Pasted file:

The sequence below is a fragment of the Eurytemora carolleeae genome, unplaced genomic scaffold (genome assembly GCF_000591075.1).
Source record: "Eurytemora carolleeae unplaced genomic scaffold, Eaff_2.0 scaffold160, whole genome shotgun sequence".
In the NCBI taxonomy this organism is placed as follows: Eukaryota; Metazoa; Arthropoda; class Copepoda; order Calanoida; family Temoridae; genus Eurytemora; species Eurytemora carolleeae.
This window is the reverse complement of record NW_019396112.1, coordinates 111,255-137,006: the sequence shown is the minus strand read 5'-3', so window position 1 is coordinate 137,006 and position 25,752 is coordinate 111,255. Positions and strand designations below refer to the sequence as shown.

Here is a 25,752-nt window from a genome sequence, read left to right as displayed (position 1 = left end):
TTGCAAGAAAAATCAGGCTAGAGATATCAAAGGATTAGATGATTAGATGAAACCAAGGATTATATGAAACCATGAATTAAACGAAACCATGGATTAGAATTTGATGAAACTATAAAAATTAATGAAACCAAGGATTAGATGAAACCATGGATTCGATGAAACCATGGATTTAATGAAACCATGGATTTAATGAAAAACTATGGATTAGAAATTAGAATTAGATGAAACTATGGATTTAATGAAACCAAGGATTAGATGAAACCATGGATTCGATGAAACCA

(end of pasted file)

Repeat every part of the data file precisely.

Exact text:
The sequence below is a fragment of the Eurytemora carolleeae genome, unplaced genomic scaffold (genome assembly GCF_000591075.1).
Source record: "Eurytemora carolleeae unplaced genomic scaffold, Eaff_2.0 scaffold160, whole genome shotgun sequence".
In the NCBI taxonomy this organism is placed as follows: Eukaryota; Metazoa; Arthropoda; class Copepoda; order Calanoida; family Temoridae; genus Eurytemora; species Eurytemora carolleeae.
This window is the reverse complement of record NW_019396112.1, coordinates 111,255-137,006: the sequence shown is the minus strand read 5'-3', so window position 1 is coordinate 137,006 and position 25,752 is coordinate 111,255. Positions and strand designations below refer to the sequence as shown.

Here is a 25,752-nt window from a genome sequence, read left to right as displayed (position 1 = left end):
TTGCAAGAAAAATCAGGCTAGAGATATCAAAGGATTAGATGATTAGATGAAACCAAGGATTATATGAAACCATGAATTAAACGAAACCATGGATTAGAATTTGATGAAACTATAAAAATTAATGAAACCAAGGATTAGATGAAACCATGGATTCGATGAAACCATGGATTTAATGAAACCATGGATTTAATGAAAAACTATGGATTAGAAATTAGAATTAGATGAAACTATGGATTTAATGAAACCAAGGATTAGATGAAACCATGGATTCGATGAAACCA